The risk factors for hepatitis E are related to poor sanitation in large areas of the world and shedding of the hepatitis E virus in faeces.

Symptoms

The incubation period following exposure to the hepatitis E virus ranges from three to eight weeks, with a mean of 40 days. The period of communicability is unknown.

The hepatitis E virus causes acute sporadic and epidemic viral hepatitis. Symptomatic infection is most common in young adults aged 15–40 years. Although infection is frequent in children, the disease is mostly asymptomatic or causes a very mild illness without jaundice (anicteric) that goes undiagnosed.

Typical signs and symptoms of hepatitis include:

  • jaundice (yellow discolouration of the skin and sclera of the eyes, dark urine and pale stools);
  • anorexia (loss of appetite);
  • an enlarged, tender liver (hepatomegaly);
  • abdominal pain and tenderness;
  • nausea and vomiting;
  • fever.

These symptoms are largely indistinguishable from those experienced during any acute phase of hepatic illness and typically last for one to two weeks.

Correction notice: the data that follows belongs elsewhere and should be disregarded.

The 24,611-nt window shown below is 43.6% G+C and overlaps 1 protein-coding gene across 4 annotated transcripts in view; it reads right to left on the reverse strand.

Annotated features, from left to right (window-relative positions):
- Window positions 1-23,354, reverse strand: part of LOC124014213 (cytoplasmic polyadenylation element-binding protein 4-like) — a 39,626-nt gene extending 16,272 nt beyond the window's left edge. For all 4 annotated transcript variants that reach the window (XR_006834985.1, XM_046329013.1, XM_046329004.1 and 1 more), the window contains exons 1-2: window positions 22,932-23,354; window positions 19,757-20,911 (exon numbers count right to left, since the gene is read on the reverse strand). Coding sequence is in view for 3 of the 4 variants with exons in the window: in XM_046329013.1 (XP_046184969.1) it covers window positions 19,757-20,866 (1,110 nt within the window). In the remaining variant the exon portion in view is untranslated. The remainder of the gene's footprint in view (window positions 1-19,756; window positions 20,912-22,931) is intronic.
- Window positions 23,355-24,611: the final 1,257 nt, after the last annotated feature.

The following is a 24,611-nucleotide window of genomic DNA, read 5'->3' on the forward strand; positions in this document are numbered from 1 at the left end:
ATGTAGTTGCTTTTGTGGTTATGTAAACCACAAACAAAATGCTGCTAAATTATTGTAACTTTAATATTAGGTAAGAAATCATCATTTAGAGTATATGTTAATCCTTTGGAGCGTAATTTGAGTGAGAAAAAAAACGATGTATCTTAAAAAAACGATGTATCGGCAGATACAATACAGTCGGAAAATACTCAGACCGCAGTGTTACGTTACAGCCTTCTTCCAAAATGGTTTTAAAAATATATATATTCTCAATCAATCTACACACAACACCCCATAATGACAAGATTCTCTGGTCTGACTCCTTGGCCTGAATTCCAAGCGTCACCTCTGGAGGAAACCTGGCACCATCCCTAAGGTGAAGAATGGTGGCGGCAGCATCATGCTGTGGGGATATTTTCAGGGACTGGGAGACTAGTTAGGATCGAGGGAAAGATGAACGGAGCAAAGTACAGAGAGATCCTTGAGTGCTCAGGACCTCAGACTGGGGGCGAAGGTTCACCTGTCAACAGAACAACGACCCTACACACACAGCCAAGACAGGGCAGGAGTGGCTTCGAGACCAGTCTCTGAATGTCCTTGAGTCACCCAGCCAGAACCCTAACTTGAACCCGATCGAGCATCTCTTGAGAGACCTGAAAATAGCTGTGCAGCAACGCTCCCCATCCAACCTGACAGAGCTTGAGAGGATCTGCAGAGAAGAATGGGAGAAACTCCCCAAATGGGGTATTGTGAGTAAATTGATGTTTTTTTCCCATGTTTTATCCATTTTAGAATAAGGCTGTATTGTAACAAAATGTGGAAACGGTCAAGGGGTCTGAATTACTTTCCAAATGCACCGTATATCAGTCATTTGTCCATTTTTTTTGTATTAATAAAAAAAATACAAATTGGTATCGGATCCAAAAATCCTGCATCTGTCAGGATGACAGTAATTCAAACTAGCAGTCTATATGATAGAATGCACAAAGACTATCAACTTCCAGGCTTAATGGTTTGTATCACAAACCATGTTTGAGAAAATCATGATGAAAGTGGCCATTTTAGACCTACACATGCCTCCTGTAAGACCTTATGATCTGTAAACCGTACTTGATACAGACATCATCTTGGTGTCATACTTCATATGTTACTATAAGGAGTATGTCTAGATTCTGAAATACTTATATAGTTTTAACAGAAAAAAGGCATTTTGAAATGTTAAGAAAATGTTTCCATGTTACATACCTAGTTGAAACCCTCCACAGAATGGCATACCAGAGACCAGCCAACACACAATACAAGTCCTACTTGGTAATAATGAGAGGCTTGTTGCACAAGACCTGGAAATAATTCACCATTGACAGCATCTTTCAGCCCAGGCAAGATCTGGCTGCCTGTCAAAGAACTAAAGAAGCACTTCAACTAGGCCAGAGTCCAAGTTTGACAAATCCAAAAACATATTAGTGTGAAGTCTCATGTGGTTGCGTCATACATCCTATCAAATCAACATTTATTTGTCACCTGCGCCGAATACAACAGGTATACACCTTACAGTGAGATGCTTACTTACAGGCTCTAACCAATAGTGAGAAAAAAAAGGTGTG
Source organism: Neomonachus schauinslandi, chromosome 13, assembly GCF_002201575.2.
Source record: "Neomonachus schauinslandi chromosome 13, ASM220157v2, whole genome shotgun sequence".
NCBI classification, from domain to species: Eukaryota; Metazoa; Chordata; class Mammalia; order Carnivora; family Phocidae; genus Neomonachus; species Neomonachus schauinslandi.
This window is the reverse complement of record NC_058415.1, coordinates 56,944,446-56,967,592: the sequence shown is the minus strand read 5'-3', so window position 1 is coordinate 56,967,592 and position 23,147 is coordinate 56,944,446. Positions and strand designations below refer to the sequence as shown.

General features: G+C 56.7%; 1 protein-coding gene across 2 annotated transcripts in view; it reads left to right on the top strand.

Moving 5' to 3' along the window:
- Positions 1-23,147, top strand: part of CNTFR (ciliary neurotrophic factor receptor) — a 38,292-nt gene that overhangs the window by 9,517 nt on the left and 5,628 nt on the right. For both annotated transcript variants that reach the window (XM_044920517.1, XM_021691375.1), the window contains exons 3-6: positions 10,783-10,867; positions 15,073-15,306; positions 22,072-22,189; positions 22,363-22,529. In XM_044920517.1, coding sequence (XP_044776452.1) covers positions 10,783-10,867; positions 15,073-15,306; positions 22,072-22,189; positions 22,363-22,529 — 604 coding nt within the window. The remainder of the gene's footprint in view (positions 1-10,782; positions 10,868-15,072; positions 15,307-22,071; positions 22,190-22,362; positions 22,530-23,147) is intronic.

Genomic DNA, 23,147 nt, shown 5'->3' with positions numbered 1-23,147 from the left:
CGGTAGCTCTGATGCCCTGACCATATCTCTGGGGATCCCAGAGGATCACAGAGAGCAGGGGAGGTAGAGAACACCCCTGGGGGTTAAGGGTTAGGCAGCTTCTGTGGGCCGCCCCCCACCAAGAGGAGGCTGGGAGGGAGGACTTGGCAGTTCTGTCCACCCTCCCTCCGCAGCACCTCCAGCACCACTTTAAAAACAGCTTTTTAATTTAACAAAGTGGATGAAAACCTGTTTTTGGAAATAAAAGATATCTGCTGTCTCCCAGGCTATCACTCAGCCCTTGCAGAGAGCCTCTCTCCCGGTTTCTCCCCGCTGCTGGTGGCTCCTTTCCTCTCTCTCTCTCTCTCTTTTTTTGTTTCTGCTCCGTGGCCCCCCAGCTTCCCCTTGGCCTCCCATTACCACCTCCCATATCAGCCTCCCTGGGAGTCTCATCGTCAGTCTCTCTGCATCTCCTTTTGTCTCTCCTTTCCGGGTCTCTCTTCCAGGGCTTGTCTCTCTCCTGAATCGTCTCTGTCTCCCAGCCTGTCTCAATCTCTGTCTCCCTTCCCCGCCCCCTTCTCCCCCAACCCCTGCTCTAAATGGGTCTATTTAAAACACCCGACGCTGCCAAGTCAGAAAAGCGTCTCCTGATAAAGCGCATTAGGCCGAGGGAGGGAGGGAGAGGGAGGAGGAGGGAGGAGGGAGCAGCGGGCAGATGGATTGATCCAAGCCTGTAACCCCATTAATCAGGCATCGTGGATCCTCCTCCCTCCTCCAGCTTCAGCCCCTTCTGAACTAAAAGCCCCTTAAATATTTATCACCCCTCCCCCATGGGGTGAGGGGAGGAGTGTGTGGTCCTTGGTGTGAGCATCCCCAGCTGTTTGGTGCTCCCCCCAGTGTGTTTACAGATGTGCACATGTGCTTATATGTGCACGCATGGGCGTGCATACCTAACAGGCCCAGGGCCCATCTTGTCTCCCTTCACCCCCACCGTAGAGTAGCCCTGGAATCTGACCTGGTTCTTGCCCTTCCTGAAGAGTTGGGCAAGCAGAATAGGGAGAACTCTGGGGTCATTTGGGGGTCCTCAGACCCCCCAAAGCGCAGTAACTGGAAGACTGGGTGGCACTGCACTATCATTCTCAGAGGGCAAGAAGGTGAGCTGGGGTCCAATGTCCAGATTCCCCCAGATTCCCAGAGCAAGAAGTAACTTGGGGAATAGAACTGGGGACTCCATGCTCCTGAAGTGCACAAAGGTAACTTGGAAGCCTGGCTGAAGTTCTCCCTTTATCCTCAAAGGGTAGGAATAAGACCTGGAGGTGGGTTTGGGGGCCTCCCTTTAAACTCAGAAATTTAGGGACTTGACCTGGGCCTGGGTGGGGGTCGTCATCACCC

In rare cases, acute hepatitis E can result in fulminant hepatitis (acute liver failure) and death. Fulminant hepatitis occurs more frequently during pregnancy. Pregnant women are at greater risk of obstetrical complications and mortality from hepatitis E, which can induce a mortality rate of 20% among pregnant women in their third trimester.

Cases of chronic hepatitis E infection have been reported in immunosuppressed people. Reactivation of hepatitis E infection has also been reported in immunocompromised people.

Diagnosis